But I digress—a habit which probably didn't endear me to whoever read my entrance exams. The whole point of this post was to quote the beginning of a letter from Lewis to his father:

My dear Papy,
We have all been plunged into misery here for the last week because no one can remember the context or the author of a quotation that we all know as well as our own names. It started by Mrs. K. seeing it in the "In Memoriam" part of the paper and asking casually what it was from: since then we have ransacked our memories and books of reference in vain. You will laugh at us with scorn when I tell you it is the familiar,
E'en as he trod that day to God
So walked he from his birth,
In simpleness and gentleness
And honour and clean mirth.
But I am dashed if I can remember where it comes from. . .Try and enlighten us.

Five seconds with Google, and the answer is Kipling, Barrack Room Ballads. We've come a long way.

Monday, July 23, 2012

A Scare

Here's a view of the marina at our park. It is shaped by an L-shaped pier made of solid metal on one side facing the lake and metal mesh on the side toward the marina itself. If you look you can see a couple of people fishing in the lake, one balanced precariously on the side of the pier.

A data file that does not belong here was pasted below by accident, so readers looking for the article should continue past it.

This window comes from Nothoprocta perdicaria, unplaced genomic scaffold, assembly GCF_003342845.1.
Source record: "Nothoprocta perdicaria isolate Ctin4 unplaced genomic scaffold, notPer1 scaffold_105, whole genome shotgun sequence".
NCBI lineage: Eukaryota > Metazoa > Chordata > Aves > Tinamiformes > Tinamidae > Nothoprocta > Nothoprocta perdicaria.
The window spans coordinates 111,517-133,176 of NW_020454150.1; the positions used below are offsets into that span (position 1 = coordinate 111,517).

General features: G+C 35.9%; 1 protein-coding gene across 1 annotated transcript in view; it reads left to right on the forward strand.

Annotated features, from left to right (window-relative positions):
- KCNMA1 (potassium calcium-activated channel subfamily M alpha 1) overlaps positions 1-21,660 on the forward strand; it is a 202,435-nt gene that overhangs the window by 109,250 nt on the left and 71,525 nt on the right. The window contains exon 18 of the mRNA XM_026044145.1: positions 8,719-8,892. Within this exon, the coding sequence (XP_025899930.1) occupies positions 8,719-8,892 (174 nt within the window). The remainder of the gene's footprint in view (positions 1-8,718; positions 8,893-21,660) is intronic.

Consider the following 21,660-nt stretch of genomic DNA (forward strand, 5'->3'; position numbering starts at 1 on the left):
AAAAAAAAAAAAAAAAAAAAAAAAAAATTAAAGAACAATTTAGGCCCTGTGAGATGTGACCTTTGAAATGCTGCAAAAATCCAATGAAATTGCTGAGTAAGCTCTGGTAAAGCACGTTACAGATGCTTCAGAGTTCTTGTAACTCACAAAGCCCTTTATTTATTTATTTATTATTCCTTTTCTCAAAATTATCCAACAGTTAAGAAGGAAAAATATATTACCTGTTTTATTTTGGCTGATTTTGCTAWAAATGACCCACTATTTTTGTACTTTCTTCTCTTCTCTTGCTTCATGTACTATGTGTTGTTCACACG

On Friday evening a number of us had a picnic at the park and sat around talking. We then strolled out onto the pier. As we neared the end where the pier makes its L, we were startled by the sound of a car driving up behind us. Cars are not allowed in the park, let alone on the pier. This was no ordinary car, it was a police car, lights flashing, siren sounding. It was followed by a second police car. We stayed where we were, but we were close enough to see the police looking over the lake side and shouting down to people in a boat a few yards off the pier. It was chilling to hear one of the police officers speaking into his communication device, "Better alert the hospital." Then we saw a boy climbing up from the water and pulling himself over the edge. Soon there were four of them, probably in their very early teens, dripping with water, and the gaffs that were being lowered off the pier were thankfully only to retrieve backpacks. It appears that the canoe they were in overturned and they couldn't right it and get themselves back in.